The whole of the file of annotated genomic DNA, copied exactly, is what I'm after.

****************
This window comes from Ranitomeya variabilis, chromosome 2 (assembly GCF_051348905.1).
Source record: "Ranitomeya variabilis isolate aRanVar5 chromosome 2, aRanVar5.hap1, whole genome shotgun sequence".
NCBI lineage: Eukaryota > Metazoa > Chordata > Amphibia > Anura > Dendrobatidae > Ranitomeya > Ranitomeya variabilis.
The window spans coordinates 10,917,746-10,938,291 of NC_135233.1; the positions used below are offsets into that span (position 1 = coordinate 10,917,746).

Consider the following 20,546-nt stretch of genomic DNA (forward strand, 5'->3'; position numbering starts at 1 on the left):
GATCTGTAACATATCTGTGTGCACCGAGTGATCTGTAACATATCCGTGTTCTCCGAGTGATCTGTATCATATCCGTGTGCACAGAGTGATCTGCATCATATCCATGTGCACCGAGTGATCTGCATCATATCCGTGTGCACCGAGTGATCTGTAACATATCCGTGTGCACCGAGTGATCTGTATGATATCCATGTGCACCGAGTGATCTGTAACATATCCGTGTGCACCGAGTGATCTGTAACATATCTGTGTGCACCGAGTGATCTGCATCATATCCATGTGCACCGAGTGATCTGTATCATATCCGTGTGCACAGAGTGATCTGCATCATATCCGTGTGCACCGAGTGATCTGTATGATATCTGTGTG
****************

This window comes from Ranitomeya variabilis, chromosome 2 (assembly GCF_051348905.1).
Source record: "Ranitomeya variabilis isolate aRanVar5 chromosome 2, aRanVar5.hap1, whole genome shotgun sequence".
NCBI lineage: Eukaryota > Metazoa > Chordata > Amphibia > Anura > Dendrobatidae > Ranitomeya > Ranitomeya variabilis.
The window spans coordinates 10,917,746-10,938,291 of NC_135233.1; the positions used below are offsets into that span (position 1 = coordinate 10,917,746).

Consider the following 20,546-nt stretch of genomic DNA (forward strand, 5'->3'; position numbering starts at 1 on the left):
GATCTGTAACATATCTGTGTGCACCGAGTGATCTGTAACATATCCGTGTTCTCCGAGTGATCTGTATCATATCCGTGTGCACAGAGTGATCTGCATCATATCCATGTGCACCGAGTGATCTGCATCATATCCGTGTGCACCGAGTGATCTGTAACATATCCGTGTGCACCGAGTGATCTGTATGATATCCATGTGCACCGAGTGATCTGTAACATATCCGTGTGCACCGAGTGATCTGTAACATATCTGTGTGCACCGAGTGATCTGCATCATATCCATGTGCACCGAGTGATCTGTATCATATCCGTGTGCACAGAGTGATCTGCATCATATCCGTGTGCACCGAGTGATCTGTATGATATCTGTGTG